Down goes Gibbs Hall Down goes Gibbs Hall, well, soon. The old athletic dorm and Stokely Center will be mere memories as Tennessee clears the way for progress – parking garage, new dorm and three practice fields for football. This dorm was built in ’64 and named in a kneejerk reaction to the death of assistant basketball coach Bill Gibbs, 35. He was lost on the morning of Feb. 3 that year, when a commuter plane crashed on takeoff in Gainesville, Fla. An entire generation may not have known or cared about Bill Gibbs. I did. That was one of the worst days in 60 years of newspaper life. The basketball Vols were in Florida for a Monday night game. Gibbs was the advance scout who

Marvin West

had charted the Gators on Saturday. He gave his report to Ray Mears and the team at the Sunday walkthrough. The next day he would be moving on to see a future foe. When I heard about the crash, I read tea leaves. Bill wasn’t at the hotel so he almost certainly was on the flight. I hurried to the airport. There were no survivors. I got around enough police tape to see the wreckage from a distance but couldn’t confirm anything with authorities,

Winter birding bunch of little brown sparrows that all look alike, and are nearly impossible to see anyway? Well, now, that’s a good question, but it has some good answers (or I wouldn’t have asked it in the first place). For one thing, just getting outside in the winter, birds or no birds, is something everyone should Dr. Bob try. Collier Once you’ve been out and about in the winter and found that you can survive, and even be comfortable, it This is prime season for tends to grow on you. You watching familiar yard-bird will discover that all those trees and bushes and grassy friends at our bird feeders. So why would someone fields that were there in the even consider going out summer are still out there on a cold damp morning – they just look different. into a world of sticks and Even though they’re bare stems to look at birds, espe- and brown, they are full of cially since there’s nothing bird food. All those weeds out there but a few cardi- and flowers have produced nals and chickadees, and a zillions of seeds, and the January and February can be gloomy, cold and damp. Up in Vermont they call this time of year “stick season.” Aptly named – just look at the hillsides of bare limbs and twigs – all you see are sticks.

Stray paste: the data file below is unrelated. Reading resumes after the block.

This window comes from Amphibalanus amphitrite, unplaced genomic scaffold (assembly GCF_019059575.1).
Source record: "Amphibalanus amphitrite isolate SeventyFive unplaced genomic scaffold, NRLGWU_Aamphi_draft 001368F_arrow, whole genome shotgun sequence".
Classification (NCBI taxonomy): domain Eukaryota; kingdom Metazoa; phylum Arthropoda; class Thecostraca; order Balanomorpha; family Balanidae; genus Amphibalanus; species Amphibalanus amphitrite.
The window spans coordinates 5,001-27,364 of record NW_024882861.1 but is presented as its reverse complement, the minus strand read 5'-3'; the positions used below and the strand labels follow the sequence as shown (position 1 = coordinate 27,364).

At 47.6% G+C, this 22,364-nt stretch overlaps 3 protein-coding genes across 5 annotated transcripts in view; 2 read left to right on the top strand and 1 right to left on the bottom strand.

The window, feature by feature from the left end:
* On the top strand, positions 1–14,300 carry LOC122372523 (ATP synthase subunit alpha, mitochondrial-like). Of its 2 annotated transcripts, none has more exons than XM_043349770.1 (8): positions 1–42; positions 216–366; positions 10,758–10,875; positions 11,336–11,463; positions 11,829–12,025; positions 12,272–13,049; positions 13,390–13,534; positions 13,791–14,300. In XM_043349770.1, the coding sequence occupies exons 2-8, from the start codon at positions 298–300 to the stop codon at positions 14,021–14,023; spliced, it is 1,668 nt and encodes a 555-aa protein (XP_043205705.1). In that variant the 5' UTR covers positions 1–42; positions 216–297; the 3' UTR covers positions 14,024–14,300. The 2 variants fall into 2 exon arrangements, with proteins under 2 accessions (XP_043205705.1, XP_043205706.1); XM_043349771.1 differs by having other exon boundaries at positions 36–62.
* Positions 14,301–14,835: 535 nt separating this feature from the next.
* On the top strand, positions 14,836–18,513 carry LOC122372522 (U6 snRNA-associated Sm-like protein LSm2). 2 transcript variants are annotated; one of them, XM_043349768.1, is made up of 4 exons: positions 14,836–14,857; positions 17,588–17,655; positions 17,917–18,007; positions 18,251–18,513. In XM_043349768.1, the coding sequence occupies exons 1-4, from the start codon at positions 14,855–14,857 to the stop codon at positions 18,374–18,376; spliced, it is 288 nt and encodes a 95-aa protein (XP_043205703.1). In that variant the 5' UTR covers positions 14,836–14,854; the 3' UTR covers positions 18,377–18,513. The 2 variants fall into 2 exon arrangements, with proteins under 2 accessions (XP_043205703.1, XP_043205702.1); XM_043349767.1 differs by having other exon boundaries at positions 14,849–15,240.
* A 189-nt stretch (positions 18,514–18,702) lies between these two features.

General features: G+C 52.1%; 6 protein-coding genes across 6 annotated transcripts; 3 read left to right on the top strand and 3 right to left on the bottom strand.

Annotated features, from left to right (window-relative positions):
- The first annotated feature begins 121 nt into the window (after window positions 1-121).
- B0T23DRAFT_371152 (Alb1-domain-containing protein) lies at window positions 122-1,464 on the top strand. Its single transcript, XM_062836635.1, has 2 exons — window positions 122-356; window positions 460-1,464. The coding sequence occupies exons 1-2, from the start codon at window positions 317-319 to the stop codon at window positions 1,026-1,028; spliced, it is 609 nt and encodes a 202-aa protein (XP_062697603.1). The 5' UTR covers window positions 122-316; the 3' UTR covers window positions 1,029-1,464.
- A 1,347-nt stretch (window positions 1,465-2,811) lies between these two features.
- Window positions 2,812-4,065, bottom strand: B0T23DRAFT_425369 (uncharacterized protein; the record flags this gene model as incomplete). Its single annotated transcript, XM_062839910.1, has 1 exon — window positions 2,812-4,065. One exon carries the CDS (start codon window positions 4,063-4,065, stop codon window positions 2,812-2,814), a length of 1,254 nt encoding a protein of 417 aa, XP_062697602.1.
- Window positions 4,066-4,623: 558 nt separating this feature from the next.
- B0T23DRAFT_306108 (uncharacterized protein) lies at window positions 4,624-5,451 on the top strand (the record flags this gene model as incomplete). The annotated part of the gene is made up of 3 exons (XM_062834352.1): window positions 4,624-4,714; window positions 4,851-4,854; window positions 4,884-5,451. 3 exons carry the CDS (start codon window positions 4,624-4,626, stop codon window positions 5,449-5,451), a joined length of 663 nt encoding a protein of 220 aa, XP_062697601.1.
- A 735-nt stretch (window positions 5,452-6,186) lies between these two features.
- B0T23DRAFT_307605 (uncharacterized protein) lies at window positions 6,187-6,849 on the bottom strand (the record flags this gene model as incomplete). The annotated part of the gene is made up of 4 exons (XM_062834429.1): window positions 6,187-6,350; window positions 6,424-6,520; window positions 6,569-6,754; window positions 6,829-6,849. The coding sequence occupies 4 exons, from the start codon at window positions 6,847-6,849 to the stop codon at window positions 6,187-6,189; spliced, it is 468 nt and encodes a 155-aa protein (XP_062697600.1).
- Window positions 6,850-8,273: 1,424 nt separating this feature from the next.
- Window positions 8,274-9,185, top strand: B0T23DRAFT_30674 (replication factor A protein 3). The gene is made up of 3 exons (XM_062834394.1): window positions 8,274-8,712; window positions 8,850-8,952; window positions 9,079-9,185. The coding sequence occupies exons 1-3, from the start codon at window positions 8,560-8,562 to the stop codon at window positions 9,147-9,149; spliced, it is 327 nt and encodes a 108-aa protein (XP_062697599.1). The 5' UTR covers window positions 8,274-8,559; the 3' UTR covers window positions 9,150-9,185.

no matter how I asked the same questions. This was another time in the news business. It was important to be first but more important to be accurate. Of course I wrote the story but the combination of personal hurt and professional frustration made for a bad-hair day. Gibbs Hall became a focal point in my many years of covering the Volunteers. Access to athletes was far more open then and I conducted almost daily interviews in the dorm lobby, after practice and after dinner, without Haywood Harris or Bud Ford arranging or monitoring conversations. Steve Kiner and I once talked for two hours in his room – about life, obligations, responsibilities, exsumacs and grapes and poison ivy vines still have dried fruits and berries. And on most days throughout the winter, lots of tiny, tasty insects are out and about on all that vegetation. This adds up to a lot of food for the scores of species of birds that choose to winter here with us. They’re all busy making a living, foraging through the short winter days, often too busy to pay much attention to a nearby, nosy birdwatcher. They’re generally easier to see and observe without all those pesky leaves on the trees and bushes, and you often have time to really watch some of the harder to spot ones, like the sparrows, and really get to know them. We know there are a lot of them out there – Christmas counts have shown 80 or more species on a single day. In a good place, you’ll be amazed at the numbers of species and individual birds that you can see.